Snarl by MarselvanOosten

Well, not really. Quite often when you see a photograph of a yawning lion, the photographer will try to make you believe that it was snarling. When a lion starts yawning, the first part of the yawn will clearly look like a yawn, but at the very end of it, the expression on the face of the lion will indeed look like a growl or a snarl.

To make people believe that a lion is snarling when it is actually yawning, will spread the wrong idea about these cats, and will unnecessarily portray them as monsters. Humans like to monsterize predators, and that’s why we get Predator Week, Shark Week, The Deadliest This and The Deadliest That on television. It’s a shame, because these beautiful animals are so much more than just killing machines.

This lioness looks pretty vicious, but you guessed it – she’s yawning. Lions spend most of the day sleeping. A male may sleep from 18 to 20 hours a day. However following a large meal, these male cats may actually sleep an entire 24 hours of a day. Female lions are not far behind their male counterparts. They will easily sleep 15 to 18 hours a day. They spend more time caring for the pride and hunting.

In just a few months, I will lead two photo tours in Botswana where we will focus our attention on lions, and especially on lions hunting buffalo.

One of the places we will visit is Duba Plains, an island in the Okavango Delta of Botswana. The island has a herd of about 2,000 Cape buffalo, and a large pride of lions. Both buffalo and lion got there over a decade ago in a year when crossing the channels was possible. Since then both have pretty much been trapped on the island. For reasons nobody fully understands, the Duba lions mainly hunt during daylight – the reverse of the situation in most parts of Africa. This is obviously perfect for photography and our chances to see some lion action are much bigger here than anywhere else in Africa.

If you’ve never been to Botswana, then you absolutely should. It’s wildlife photography heaven. Our first tour is fully booked, but we have three openings on the 25 April – 4 May trip.

If you’re interested, then please check out our website for more information on this trip:
Buffalo, Lions & Wild Dogs

Hope to see you there!

Marsel

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©2016 Marsel van Oosten, All Rights Reserved. This image is not available for use on websites, blogs or other media without the explicit written permission of the photographer.

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Cheetah looking over the Zululand hills by EtienneOosthuizen

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Pair of cheetah siting and looking out for prey over a magical view of the Zululand hills at Thanda private game reserve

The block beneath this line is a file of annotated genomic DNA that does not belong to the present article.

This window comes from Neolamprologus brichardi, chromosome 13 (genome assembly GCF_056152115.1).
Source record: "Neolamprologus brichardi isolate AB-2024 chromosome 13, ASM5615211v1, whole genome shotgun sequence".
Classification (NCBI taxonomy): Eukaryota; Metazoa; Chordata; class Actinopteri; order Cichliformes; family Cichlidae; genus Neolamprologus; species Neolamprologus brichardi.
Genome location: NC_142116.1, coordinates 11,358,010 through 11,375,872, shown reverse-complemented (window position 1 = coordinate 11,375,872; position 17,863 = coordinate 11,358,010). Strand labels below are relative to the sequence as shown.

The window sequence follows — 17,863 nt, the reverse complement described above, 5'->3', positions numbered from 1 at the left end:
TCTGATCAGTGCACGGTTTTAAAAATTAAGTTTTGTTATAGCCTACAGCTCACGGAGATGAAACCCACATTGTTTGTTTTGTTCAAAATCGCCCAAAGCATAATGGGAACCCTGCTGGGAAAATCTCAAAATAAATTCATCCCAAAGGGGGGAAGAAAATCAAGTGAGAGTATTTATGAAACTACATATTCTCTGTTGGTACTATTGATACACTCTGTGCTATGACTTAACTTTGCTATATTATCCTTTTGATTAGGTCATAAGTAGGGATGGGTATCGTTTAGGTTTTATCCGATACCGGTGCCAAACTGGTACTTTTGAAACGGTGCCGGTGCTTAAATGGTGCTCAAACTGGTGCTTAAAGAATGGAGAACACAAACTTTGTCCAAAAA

FACEBOOK: Etienne Oosthuizen Guiding & Photography

TWITTER: @Photo_Africa

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A lone Hyena fights off a Wild Dog pack of 8. by africaddict

From an amazing encounter in the Sabie Sands- Sth Africa recently. The cackling/laughing sounds of the hyena coupled with the squalling squadron of wild dog was amazing.
Normally encounters like this are very fleeting, lasting just seconds, with the hyena running off quickly, but this situation was a little different, as the lone Hyena was trapped by the high bank and water with the wild dog flanking it on both sides.
At one stage the hyena viciously bit down on the neck of one wild dog and it let out a an almighty howl, the wild dog started to wear it down by continually biting his rear and it became a battle of attrition and “backs to the wall”, eventually the hyena thought it was better taking his chances with the gaping jaws of a hippo and sit it out in the water.
Wild dog have an inherent fear of water and it’s association with crocs so they kept their distance and eventually got bored with it all and moved off to find other prey.

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A mother’s sorrow. by africaddict

This lioness carries off her dead 3 week old cub that had been trampled by buffalo, during the attack they sought shelter down a hole and she had been digging for over an hour in a vain attempt to rescue them, sadly she lost all 3 of her litter on this fateful evening.
She carried this cub for over a kilometre before placing it in a dense thicket and then consuming it in some bizarre ceremony, why lions do this is still not really known.
A sad event to witness and document, yet provides a powerful image.

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